Entrapment is when police use some type of overbearing conduct to trick you into committing a crime. The defense often arises when you are charged with a meth crime after an undercover sting. Entrapment is an acceptable legal defense so long as you show you only committed a HS 11379 offense because of the entrapment.
2.3. Unlawful search and seizure
This is a common defense in criminal cases involving drugs. Police must have a warrant, or a legal excuse for not having one, to lawfully conduct a search and seizure. If not, you can raise the defense that you were arrested after the authorities conducted an invalid search and seizure.4 If successful, the defense can work to reduce or dismiss a charge.
3. What are the penalties for Health & Safety Code 11379 HS?
A violation of this code section is a felony offense.
The crime is punishable by:
- custody in jail or prison for up to four years, and/or
- a maximum fine of $10,000.5
You are not eligible for drug diversion (drug treatment) in lieu of prison time if convicted under this code section.
Further, you can receive enhanced jail time if any of the following apply:
- you were convicted of transporting meth across two or more county lines (with intent to sell it),
- you violated the law on the grounds of a drug treatment center, a “detox” facility, or a homeless shelter,6
- you had more than one kilogram of meth in your possession,7
- you used a minor’s help to violate the statute.8
Note that if you are a legal immigrant or legal alien, a conviction under HS 11378 could lead to deportation.9
4. Are there related offenses?
There are three crimes related to the sale or transportation of methamphetamines. These are:
- possession of methamphetamine – HS 11377,
- possession of methamphetamine for sale – HS 11378,
- driving under the influence of drugs (DUID) – VC 23152f,
- being under the influence of a controlled substance – HS 11550, and
- manufacturing a controlled substance – HS 11379.6.
4.1. Possession of methamphetamine – HS 11377
Per Health & Safety Code 11377, possession of meth is unlawfully possessing methamphetamines as well as certain other narcotics.
As with violations under HS 11379, you can challenge violations of this code section with the defense that police conducted an unlawful search and seizure.
4.2. Possession of Methamphetamine for Sale – HS 11378
Per Health and Safety Code 11378, possession of methamphetamine for sale is possessing meth with the intent to sell the drug.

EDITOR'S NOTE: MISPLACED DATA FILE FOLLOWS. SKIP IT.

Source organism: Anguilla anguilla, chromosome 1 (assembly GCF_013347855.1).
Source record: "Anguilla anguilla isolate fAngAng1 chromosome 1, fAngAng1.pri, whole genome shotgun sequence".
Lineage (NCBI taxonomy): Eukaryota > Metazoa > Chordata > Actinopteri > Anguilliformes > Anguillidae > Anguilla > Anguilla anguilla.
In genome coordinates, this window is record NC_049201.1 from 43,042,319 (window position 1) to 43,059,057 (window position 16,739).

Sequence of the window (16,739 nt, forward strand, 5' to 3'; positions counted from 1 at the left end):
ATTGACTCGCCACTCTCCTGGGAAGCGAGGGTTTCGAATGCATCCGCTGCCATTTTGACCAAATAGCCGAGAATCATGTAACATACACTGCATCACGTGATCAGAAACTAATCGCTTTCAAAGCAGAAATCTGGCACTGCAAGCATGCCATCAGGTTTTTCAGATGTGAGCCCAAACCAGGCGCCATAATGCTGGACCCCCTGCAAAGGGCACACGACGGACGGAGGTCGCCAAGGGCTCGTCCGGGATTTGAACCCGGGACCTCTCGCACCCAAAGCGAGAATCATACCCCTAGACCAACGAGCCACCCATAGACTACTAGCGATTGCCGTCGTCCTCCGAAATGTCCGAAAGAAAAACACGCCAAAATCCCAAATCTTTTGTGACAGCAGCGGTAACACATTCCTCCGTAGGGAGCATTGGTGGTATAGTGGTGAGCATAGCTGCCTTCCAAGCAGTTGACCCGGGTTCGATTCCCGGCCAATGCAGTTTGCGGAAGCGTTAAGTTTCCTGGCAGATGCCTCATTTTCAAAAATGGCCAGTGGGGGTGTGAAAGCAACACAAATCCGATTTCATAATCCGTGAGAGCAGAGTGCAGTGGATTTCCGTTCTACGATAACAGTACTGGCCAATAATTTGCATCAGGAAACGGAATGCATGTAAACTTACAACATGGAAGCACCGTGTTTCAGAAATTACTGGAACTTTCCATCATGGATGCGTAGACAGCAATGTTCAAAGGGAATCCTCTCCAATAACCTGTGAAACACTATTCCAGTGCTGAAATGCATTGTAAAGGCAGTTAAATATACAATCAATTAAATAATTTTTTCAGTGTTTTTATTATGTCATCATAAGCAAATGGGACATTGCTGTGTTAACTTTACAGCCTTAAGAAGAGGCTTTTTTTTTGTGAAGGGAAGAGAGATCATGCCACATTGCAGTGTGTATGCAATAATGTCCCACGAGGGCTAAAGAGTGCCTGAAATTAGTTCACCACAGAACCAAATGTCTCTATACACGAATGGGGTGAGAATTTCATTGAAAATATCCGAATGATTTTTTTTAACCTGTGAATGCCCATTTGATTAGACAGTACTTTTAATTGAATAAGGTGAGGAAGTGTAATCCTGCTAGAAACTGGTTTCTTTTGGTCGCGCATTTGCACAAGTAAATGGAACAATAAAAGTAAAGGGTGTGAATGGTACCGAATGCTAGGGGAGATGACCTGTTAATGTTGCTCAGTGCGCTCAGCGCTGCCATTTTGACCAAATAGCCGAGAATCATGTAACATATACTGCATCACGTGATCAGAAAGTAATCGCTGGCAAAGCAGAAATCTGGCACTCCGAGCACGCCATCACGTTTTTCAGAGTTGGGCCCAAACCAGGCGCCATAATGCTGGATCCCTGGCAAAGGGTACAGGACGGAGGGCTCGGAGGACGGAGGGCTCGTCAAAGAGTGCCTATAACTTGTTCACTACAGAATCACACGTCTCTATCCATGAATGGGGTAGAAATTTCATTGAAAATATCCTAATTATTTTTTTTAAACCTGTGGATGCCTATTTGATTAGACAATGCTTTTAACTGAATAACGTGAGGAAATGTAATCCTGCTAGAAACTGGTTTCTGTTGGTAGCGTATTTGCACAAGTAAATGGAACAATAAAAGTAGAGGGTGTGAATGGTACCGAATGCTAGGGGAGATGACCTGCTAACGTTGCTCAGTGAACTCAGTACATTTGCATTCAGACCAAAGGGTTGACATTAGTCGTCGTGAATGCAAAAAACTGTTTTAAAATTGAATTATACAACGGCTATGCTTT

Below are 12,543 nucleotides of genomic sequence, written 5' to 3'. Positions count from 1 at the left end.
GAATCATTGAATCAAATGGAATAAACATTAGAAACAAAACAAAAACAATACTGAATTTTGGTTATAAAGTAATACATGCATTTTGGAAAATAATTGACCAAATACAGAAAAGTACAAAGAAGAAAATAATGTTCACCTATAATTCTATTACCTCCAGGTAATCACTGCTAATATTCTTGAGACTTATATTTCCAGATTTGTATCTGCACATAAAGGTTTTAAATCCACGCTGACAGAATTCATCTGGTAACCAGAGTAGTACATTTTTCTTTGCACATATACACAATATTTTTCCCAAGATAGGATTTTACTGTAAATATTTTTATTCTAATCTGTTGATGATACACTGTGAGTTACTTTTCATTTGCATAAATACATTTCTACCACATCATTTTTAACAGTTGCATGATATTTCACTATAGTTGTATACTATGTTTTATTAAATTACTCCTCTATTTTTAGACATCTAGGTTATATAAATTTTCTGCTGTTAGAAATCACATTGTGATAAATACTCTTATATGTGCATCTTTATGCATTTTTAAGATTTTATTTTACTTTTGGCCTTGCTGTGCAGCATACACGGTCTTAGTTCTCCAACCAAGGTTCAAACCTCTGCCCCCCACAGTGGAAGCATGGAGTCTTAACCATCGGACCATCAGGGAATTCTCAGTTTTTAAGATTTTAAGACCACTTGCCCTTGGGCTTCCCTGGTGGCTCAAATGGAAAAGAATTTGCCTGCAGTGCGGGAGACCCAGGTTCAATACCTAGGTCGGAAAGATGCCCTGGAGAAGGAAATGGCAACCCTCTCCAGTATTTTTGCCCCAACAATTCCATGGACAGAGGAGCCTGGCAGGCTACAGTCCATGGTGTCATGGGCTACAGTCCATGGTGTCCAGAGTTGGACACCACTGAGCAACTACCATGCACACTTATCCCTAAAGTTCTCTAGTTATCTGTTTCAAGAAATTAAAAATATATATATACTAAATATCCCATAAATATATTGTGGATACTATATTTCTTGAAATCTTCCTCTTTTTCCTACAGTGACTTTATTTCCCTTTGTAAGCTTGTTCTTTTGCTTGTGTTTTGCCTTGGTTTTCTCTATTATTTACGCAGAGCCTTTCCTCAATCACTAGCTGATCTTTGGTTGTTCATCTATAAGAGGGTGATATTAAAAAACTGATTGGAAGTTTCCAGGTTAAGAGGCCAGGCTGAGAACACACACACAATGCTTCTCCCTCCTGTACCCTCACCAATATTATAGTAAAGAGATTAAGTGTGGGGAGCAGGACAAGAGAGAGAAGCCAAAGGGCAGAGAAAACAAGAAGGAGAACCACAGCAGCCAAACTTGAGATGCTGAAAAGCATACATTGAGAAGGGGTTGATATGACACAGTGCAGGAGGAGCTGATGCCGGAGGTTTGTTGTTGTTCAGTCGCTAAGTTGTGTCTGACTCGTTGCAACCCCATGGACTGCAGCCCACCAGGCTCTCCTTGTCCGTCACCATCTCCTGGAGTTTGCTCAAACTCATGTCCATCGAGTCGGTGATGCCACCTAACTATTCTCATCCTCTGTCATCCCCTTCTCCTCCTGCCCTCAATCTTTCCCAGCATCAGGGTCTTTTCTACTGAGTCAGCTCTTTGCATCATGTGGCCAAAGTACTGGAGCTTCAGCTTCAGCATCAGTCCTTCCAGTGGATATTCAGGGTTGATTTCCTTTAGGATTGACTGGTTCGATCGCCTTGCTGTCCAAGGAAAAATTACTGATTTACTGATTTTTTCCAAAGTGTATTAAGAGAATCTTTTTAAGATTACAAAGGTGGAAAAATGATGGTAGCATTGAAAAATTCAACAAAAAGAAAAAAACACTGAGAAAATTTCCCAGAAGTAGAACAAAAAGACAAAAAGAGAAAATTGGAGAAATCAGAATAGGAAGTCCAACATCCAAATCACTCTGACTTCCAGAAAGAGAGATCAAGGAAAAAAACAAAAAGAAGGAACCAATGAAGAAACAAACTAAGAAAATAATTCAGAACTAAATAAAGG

Like with the sale or transportation of meth, you can contest a charge of this offense with the defense that you did not act with an intent to sell a drug.
4.3. Driving under the influence of drugs (DUID) – VC 23152f
Under Vehicle Code 23152f HS, DUID is driving while under the influence of drugs.
Prosecutors can charge this crime as either a misdemeanor or a felony. This is not true with HS 11379, which is always charged as a felony.
4.4. Being under the influence of a controlled substance – HS 11550
Under Health & Safety Code 11550 HS, being under the influence of a controlled substance is being under the influence of a controlled substance or a narcotic drug that is not lawfully prescribed.
This is a less severe offense than selling or transporting meth. A violation of this law is a misdemeanor punishable by a maximum jail sentence of one year.
4.5. Manufacturing a controlled substance – HS 11379.6
Per Health and Safety Code 11379.6 HS, manufacturing a controlled substance is making a controlled substance, like methamphetamines, ecstasy, heroin, cocaine, and opiates.
Note that if you make meth, and then transport the drug to sell it, prosecutors can charge you under both:
- HS 11379.6, and
- HS 11379.
For additional help…
For additional guidance or to discuss your case with a criminal defense lawyer, we invite you to contact our law firm/law offices at the Shouse Law Group. Our attorneys provide both consultations and legal advice you can trust.
Our lawyers also represent clients throughout California State, including those in Los Angeles, Los Angeles County, San Diego, Newport Beach, Orange County, Riverside County, San Bernardino, and Ventura.
- California Health & Safety Code 11379 HS.
- Judicial Council of California Criminal Jury Instructions (CALCRIM) 2300 — Sale, Transportation for Sale, etc., of Controlled Substance. See also People v. Ormiston (2003) 105 Cal.App.4th 676; People v. LaCross (2001) 91 Cal.App.4th 182; People v. Rogers (1971) 5 Cal.3d 129; People v. Jackson (1963) 59 Cal.2d 468; Valenzuela v. Superior Court (1995) 33 Cal.App.4th 1445; People v. Peregrina-Larios (1994) 22 Cal.App.4th 1522; People v. Murphy (2007) 154 Cal.App.4th 979; People v. Lua (2017) 10 Cal.App.5th 1004; People v. Davis (2013) 57 Cal.4th 353; People v. Piper (1971) 19 Cal.App.3d 248; People v. Rubacalba (1993) 6 Cal.4th 62; People v. Emmal (1998) 68 Cal.App.4th 1313; People v. Lazenby (1992) 6 Cal.App.4th 1842; People v. Horn (1960) 187 Cal.App.2d 68; People v. Label (1974) 43 Cal.App.3d 766.
- See same.
- See, for example, People v. Zabala (2018) 19 Cal.App.5th 335.
- California Health and Safety Code 11378 HS. See also California Penal Code 1170h PC.
- California Health and Safety Code 11380.7 HS.
- California Health and Safety Code 11370.4 HS.
- California Health and Safety Code 11353 HS.
- Ruiz-Vidal v. Lynch (2015) 803 F.3d 1049.